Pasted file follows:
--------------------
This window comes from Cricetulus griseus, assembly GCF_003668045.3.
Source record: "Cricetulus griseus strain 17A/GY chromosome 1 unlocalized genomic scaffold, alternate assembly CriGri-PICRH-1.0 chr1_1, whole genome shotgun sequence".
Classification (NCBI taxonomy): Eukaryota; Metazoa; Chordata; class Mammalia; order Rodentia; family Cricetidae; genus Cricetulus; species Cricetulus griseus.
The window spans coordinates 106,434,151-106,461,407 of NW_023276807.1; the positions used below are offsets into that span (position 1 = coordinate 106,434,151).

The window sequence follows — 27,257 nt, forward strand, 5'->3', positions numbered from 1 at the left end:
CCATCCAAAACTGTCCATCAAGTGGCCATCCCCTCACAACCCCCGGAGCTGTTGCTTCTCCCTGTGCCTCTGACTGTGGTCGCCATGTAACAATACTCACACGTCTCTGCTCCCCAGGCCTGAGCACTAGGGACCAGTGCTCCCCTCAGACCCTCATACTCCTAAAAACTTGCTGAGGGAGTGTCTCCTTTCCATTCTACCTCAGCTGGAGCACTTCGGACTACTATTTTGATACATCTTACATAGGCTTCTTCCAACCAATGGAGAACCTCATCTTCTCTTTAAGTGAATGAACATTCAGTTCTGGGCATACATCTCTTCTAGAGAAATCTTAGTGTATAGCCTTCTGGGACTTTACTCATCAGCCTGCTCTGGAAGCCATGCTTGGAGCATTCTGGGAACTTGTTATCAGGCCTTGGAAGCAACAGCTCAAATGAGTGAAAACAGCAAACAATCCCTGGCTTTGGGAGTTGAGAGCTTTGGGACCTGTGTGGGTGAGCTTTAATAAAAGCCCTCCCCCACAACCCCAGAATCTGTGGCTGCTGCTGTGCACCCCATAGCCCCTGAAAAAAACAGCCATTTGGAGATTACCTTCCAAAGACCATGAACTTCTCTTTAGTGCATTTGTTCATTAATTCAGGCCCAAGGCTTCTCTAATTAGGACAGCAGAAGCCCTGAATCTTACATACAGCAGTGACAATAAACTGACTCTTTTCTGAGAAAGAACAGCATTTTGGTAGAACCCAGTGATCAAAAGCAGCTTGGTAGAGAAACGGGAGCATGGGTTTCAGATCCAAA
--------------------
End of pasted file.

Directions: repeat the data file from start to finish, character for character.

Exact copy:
This window comes from Cricetulus griseus, assembly GCF_003668045.3.
Source record: "Cricetulus griseus strain 17A/GY chromosome 1 unlocalized genomic scaffold, alternate assembly CriGri-PICRH-1.0 chr1_1, whole genome shotgun sequence".
Classification (NCBI taxonomy): Eukaryota; Metazoa; Chordata; class Mammalia; order Rodentia; family Cricetidae; genus Cricetulus; species Cricetulus griseus.
The window spans coordinates 106,434,151-106,461,407 of NW_023276807.1; the positions used below are offsets into that span (position 1 = coordinate 106,434,151).

The window sequence follows — 27,257 nt, forward strand, 5'->3', positions numbered from 1 at the left end:
CCATCCAAAACTGTCCATCAAGTGGCCATCCCCTCACAACCCCCGGAGCTGTTGCTTCTCCCTGTGCCTCTGACTGTGGTCGCCATGTAACAATACTCACACGTCTCTGCTCCCCAGGCCTGAGCACTAGGGACCAGTGCTCCCCTCAGACCCTCATACTCCTAAAAACTTGCTGAGGGAGTGTCTCCTTTCCATTCTACCTCAGCTGGAGCACTTCGGACTACTATTTTGATACATCTTACATAGGCTTCTTCCAACCAATGGAGAACCTCATCTTCTCTTTAAGTGAATGAACATTCAGTTCTGGGCATACATCTCTTCTAGAGAAATCTTAGTGTATAGCCTTCTGGGACTTTACTCATCAGCCTGCTCTGGAAGCCATGCTTGGAGCATTCTGGGAACTTGTTATCAGGCCTTGGAAGCAACAGCTCAAATGAGTGAAAACAGCAAACAATCCCTGGCTTTGGGAGTTGAGAGCTTTGGGACCTGTGTGGGTGAGCTTTAATAAAAGCCCTCCCCCACAACCCCAGAATCTGTGGCTGCTGCTGTGCACCCCATAGCCCCTGAAAAAAACAGCCATTTGGAGATTACCTTCCAAAGACCATGAACTTCTCTTTAGTGCATTTGTTCATTAATTCAGGCCCAAGGCTTCTCTAATTAGGACAGCAGAAGCCCTGAATCTTACATACAGCAGTGACAATAAACTGACTCTTTTCTGAGAAAGAACAGCATTTTGGTAGAACCCAGTGATCAAAAGCAGCTTGGTAGAGAAACGGGAGCATGGGTTTCAGATCCAAA